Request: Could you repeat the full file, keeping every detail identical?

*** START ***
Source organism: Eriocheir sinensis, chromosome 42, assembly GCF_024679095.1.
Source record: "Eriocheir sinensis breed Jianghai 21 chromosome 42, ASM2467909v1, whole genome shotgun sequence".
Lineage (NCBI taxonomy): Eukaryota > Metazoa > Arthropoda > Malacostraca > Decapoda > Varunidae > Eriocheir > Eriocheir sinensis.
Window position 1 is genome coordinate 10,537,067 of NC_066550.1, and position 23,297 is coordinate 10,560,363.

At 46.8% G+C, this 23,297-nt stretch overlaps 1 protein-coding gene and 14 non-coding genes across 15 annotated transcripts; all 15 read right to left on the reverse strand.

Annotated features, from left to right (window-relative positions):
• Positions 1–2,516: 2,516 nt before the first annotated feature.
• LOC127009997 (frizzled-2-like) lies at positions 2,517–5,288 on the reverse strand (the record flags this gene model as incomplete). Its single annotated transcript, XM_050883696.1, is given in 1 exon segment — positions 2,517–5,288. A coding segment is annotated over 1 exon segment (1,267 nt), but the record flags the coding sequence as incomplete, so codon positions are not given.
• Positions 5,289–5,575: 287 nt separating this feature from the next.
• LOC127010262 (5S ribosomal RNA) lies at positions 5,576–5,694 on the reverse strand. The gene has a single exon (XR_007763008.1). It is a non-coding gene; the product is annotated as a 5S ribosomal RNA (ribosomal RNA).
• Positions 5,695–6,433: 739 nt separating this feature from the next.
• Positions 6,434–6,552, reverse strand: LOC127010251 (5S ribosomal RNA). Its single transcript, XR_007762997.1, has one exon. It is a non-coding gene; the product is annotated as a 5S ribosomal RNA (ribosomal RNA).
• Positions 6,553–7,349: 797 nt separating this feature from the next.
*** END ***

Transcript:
Source organism: Eriocheir sinensis, chromosome 42, assembly GCF_024679095.1.
Source record: "Eriocheir sinensis breed Jianghai 21 chromosome 42, ASM2467909v1, whole genome shotgun sequence".
Lineage (NCBI taxonomy): Eukaryota > Metazoa > Arthropoda > Malacostraca > Decapoda > Varunidae > Eriocheir > Eriocheir sinensis.
Window position 1 is genome coordinate 10,537,067 of NC_066550.1, and position 23,297 is coordinate 10,560,363.

At 46.8% G+C, this 23,297-nt stretch overlaps 1 protein-coding gene and 14 non-coding genes across 15 annotated transcripts; all 15 read right to left on the reverse strand.

Annotated features, from left to right (window-relative positions):
• Positions 1–2,516: 2,516 nt before the first annotated feature.
• LOC127009997 (frizzled-2-like) lies at positions 2,517–5,288 on the reverse strand (the record flags this gene model as incomplete). Its single annotated transcript, XM_050883696.1, is given in 1 exon segment — positions 2,517–5,288. A coding segment is annotated over 1 exon segment (1,267 nt), but the record flags the coding sequence as incomplete, so codon positions are not given.
• Positions 5,289–5,575: 287 nt separating this feature from the next.
• LOC127010262 (5S ribosomal RNA) lies at positions 5,576–5,694 on the reverse strand. The gene has a single exon (XR_007763008.1). It is a non-coding gene; the product is annotated as a 5S ribosomal RNA (ribosomal RNA).
• Positions 5,695–6,433: 739 nt separating this feature from the next.
• Positions 6,434–6,552, reverse strand: LOC127010251 (5S ribosomal RNA). Its single transcript, XR_007762997.1, has one exon. It is a non-coding gene; the product is annotated as a 5S ribosomal RNA (ribosomal RNA).
• Positions 6,553–7,349: 797 nt separating this feature from the next.